Why are Google and Facebook always available?

Google and Facebook are two examples of companies that power the biggest websites right now. Every day they each reach hundreds of millions of visitors and generate billions of page views. This entails a gigantic amount of data traffic and calculation work. Yet Google manages to answer a search query in a few milliseconds and Facebook immediately informs everyone that there are new photos online of the last staff party.

The heart of the matter: divide & conquer

“divide” and “conquer” are two keywords that can be used to describe the hosting of the Google and Facebook websites. The concept is very simple: try to distribute as much workload as possible so that the servers work as efficiently as possible to provide the visitor with the fastest possible service.

The distribution part of the servers

To meet the many billions of page views per day, thousands of servers are needed. Small websites have enough with one server and if necessary it is customary to add a server to meet an increasing number of visitors. However, with the websites of Google and Facebook we are talking about billions of page views per day and simply adding servers would cause a catastrophe.

Each page view involves a certain amount of data traffic. If a server is placed in the same data center, the extra data traffic will have to run together with the original data traffic over the same internet connection of the data center. As a result, after a while this internet connection can be overloaded, which can have a negative impact on accessibility.

The problem that arises when simply adding servers is a single-point-of-failure. For example, if Facebook were to put all their servers in one big data center and this data center has a problem that makes it unreachable, it means that Facebook has temporarily disappeared completely from the internet. To ensure that one can always have an accessible website, the various servers will never all be placed in one data center. They opt to use different data centers, preferably as widely spread as possible around the world. These groups of servers are then called clusters.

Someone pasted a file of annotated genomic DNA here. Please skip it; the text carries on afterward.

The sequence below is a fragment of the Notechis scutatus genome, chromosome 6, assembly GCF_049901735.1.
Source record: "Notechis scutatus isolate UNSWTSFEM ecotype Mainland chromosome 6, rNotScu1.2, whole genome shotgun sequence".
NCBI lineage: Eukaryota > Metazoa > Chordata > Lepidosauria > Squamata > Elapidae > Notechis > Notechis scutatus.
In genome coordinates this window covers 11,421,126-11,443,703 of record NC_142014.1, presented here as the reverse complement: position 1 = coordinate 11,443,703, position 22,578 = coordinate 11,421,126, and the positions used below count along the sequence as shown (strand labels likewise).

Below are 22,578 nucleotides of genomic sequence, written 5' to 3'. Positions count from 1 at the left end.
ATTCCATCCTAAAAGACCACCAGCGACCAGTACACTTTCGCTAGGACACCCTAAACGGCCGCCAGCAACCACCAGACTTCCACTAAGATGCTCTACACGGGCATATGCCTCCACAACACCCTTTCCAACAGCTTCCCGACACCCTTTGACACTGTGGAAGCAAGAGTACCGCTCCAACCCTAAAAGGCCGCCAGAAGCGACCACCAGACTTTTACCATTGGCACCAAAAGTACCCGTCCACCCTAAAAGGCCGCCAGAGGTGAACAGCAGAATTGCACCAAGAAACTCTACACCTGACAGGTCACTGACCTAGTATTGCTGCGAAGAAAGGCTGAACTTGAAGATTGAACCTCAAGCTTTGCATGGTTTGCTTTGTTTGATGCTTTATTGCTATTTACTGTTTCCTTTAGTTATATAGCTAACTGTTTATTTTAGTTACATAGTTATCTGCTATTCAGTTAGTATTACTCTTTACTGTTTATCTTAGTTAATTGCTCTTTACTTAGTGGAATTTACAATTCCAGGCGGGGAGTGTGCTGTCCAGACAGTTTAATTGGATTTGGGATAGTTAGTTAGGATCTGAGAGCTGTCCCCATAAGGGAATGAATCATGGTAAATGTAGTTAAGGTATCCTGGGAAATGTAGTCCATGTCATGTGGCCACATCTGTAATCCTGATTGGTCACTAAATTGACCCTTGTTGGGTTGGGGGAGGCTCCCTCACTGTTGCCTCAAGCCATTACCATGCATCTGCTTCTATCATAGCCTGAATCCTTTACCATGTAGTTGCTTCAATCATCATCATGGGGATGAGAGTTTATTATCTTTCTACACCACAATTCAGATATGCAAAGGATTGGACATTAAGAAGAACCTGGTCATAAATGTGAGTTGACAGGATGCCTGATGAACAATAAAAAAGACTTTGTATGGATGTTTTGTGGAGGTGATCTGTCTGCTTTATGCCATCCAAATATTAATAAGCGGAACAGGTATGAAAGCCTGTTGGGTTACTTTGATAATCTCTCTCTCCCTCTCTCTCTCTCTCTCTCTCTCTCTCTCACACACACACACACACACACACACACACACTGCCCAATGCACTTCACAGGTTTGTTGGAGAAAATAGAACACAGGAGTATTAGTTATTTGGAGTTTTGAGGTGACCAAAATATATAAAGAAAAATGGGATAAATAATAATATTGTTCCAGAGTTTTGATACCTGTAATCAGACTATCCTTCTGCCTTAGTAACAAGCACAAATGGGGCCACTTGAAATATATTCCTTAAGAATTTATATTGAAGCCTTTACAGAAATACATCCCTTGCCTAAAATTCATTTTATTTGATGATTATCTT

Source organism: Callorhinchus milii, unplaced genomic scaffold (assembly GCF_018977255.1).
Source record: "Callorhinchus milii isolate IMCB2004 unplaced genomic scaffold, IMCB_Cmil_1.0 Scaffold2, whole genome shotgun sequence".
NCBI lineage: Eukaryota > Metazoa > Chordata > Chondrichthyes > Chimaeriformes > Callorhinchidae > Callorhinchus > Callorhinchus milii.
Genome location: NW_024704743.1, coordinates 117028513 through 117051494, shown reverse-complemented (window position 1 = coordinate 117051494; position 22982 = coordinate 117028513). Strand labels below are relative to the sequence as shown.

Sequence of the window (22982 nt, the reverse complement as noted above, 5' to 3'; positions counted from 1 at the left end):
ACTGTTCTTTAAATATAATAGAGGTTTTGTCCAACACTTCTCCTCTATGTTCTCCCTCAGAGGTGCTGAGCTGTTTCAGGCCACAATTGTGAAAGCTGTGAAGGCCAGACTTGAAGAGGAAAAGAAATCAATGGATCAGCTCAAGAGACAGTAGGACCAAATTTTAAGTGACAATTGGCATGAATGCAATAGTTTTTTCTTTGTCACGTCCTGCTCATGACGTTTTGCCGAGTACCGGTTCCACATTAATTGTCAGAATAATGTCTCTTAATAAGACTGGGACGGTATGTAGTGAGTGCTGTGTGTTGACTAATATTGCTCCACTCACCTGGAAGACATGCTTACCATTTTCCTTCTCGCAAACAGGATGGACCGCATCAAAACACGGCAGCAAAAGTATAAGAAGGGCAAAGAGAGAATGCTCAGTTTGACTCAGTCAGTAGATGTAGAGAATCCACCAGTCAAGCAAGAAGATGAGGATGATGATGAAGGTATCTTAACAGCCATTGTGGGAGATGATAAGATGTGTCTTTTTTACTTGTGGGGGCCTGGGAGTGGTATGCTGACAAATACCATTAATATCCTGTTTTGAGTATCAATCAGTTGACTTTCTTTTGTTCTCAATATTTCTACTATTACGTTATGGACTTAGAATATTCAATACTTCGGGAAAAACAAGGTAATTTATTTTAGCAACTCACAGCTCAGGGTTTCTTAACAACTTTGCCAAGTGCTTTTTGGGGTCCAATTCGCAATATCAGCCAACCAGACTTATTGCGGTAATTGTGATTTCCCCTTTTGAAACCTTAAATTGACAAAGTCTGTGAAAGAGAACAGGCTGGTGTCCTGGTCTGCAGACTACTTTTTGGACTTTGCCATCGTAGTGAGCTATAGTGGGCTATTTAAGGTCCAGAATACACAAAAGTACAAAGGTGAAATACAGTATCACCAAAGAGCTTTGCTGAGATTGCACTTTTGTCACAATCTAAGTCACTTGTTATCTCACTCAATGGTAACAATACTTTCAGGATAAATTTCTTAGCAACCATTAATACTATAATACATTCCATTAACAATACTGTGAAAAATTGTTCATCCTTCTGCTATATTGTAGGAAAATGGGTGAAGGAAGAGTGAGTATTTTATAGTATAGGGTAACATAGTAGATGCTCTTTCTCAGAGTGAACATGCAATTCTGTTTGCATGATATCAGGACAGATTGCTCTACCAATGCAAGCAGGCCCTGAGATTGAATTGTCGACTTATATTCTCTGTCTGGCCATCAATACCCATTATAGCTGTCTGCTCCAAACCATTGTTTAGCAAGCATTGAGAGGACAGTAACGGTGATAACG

Rule over a cluster of servers

After all servers are distributed in clusters around the world, there is still a problem. By dividing the servers into clusters, it is ensured that if someone surfs to Google from Europe, this request will be processed in a data center in Europe. Analogously, this also happens for people from the United States, Asia and so on. In other words: when requesting a page from a website, this will be answered by a cluster closest to the requesting computer.

However, this cluster must work as efficiently as possible. The cluster itself will try to distribute all incoming requests for pages as well as possible over the servers in the cluster. This distribution is arranged by large servers that are at the head of a cluster. In extreme cases, these distribution servers can even consist of clusters of servers in themselves. In other words: a cluster is, as it were, assigned a certain area of ​​the world, but the cluster must dominate this area as well as possible.

But what if a cluster becomes unreachable?

Because all servers are divided into clusters all over the world, this creates a major advantage: guaranteed accessibility. Suppose the cluster of servers for Europe becomes inaccessible due to a power failure, this would mean that no one from Europe can temporarily surf to Facebook or Google. Nothing is less true. If a cluster falls offline, the work of this cluster is taken over by all other clusters in the world. In case the cluster in Europe is unreachable, all pages will be served on the clusters of America, Asia and so on. Each cluster has a reserve of computing power and data traffic in order to cope with temporary problems of other clusters.



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